Technology & Science

Indigenous health care lessons unveiled for doctors

Medical residents and practising doctors will be offered educational programs on First Nations, Inuit and Métis health topics under a pilot project announced Wednesday.

Medical residents and practising doctors will be offered educational programs on First Nations, Inuit and Métis health topics under a pilot project announced Wednesday.

The Indigenous Physicians Association of Canada, the Royal College of Physicians and Surgeons of Canada and Health Canada unveiled the project in Ottawa.

It aims to improve indigenous health care by educating physicians about the specific needs of aboriginal Canadians.

"These educational modules outline ways for physicians to provide better, more culturally responsive care to aboriginal people," Health Minister Leona Aglukkaq said in a statement.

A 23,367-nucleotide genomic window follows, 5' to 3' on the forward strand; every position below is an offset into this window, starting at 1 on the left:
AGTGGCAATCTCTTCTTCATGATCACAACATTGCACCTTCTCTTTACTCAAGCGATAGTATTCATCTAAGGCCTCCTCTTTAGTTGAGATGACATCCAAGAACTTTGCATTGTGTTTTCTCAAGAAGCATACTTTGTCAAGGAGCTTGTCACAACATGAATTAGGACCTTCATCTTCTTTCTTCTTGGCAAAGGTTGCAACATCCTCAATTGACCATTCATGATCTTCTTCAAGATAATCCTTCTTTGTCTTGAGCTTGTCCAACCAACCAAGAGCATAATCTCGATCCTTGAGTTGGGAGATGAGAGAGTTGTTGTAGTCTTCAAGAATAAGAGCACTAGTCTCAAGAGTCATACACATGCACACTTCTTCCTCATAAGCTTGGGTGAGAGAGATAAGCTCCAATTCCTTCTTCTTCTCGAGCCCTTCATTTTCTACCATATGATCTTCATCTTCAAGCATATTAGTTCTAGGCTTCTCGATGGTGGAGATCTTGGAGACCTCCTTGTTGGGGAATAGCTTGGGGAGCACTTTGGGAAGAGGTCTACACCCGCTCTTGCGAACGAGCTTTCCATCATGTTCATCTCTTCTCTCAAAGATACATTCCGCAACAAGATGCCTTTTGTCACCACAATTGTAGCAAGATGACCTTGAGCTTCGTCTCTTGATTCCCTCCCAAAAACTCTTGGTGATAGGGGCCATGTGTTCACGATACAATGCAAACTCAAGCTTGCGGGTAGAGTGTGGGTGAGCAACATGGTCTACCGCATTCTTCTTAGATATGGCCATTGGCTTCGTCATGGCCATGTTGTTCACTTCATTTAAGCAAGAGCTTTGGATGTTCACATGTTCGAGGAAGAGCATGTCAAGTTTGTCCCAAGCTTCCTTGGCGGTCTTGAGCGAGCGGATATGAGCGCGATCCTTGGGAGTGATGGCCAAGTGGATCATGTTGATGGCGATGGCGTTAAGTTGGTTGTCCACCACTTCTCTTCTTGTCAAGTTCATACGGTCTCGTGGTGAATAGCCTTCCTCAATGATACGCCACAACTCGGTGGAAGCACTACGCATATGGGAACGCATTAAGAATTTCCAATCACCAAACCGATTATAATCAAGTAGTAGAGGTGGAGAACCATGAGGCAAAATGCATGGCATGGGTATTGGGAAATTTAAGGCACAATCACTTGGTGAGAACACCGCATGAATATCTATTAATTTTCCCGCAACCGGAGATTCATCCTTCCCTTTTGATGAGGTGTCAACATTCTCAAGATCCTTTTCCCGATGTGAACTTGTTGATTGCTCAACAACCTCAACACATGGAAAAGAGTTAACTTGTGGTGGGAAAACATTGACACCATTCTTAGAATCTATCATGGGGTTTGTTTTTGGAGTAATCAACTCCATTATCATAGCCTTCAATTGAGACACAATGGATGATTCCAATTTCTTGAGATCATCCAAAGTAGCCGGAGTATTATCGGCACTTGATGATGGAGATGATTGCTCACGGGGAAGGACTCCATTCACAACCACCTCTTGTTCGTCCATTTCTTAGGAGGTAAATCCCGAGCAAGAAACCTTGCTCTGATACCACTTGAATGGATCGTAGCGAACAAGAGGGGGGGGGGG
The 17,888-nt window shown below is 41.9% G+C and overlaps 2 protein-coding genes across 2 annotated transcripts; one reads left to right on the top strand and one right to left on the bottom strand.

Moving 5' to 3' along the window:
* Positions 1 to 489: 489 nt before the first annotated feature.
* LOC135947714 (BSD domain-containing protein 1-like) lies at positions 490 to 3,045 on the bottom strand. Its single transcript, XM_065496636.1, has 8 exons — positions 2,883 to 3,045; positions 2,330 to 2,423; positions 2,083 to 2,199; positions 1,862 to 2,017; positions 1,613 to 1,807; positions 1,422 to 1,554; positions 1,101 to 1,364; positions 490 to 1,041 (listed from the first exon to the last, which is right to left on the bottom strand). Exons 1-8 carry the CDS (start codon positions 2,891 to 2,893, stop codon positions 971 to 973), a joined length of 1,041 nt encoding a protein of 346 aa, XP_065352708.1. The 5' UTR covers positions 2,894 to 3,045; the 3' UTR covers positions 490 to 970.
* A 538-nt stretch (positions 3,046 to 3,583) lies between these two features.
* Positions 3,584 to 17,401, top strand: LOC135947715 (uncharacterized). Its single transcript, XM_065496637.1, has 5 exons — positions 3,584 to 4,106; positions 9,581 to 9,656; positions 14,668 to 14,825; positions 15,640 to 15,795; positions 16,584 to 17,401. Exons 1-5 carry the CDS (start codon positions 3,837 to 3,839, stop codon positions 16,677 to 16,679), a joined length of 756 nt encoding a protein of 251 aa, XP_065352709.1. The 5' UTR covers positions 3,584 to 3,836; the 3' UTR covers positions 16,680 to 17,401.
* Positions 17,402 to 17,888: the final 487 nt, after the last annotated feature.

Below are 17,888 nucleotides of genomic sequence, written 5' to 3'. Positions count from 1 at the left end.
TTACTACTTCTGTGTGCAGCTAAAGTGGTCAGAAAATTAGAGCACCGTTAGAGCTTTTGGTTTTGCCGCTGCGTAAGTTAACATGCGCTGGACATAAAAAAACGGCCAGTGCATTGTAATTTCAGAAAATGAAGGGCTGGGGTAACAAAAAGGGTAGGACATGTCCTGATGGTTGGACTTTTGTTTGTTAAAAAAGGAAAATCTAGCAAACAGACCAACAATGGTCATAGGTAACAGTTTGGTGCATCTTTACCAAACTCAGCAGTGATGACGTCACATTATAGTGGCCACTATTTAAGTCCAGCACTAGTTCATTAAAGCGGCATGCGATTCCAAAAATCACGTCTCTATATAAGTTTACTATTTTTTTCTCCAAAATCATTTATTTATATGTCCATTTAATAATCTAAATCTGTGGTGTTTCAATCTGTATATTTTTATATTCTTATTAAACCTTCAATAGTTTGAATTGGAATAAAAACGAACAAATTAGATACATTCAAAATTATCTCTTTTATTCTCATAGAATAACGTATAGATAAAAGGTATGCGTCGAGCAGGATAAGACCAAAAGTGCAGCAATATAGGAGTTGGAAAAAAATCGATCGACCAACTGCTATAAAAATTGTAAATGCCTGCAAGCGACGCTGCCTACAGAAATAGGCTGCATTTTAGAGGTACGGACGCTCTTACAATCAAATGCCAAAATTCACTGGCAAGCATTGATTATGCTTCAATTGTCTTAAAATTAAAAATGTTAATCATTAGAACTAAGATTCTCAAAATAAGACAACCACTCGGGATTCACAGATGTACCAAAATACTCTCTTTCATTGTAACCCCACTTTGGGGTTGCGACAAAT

Faculty from medical schools, national aboriginal groups, indigenous elders and experts in First Nations, Inuit and Métis helped develop the curriculum modules on:

  • Obstetrics.
  • Gynecology.
  • Psychiatry.
  • Family Medicine.

The modules will provide basic statistical and historical information and cover topics including residential schools, vital statistics and the social determinants of health, such as how the conditions in which people live and work affects the quality of their health.

"This initiative builds on our work to influence medical education at the undergraduate level, so that there will be First Nations, Inuit and Métis health education at all levels of medical learning," said Dr. Marcia Anderson, president of the Indigenous Physicians Association of Canada.

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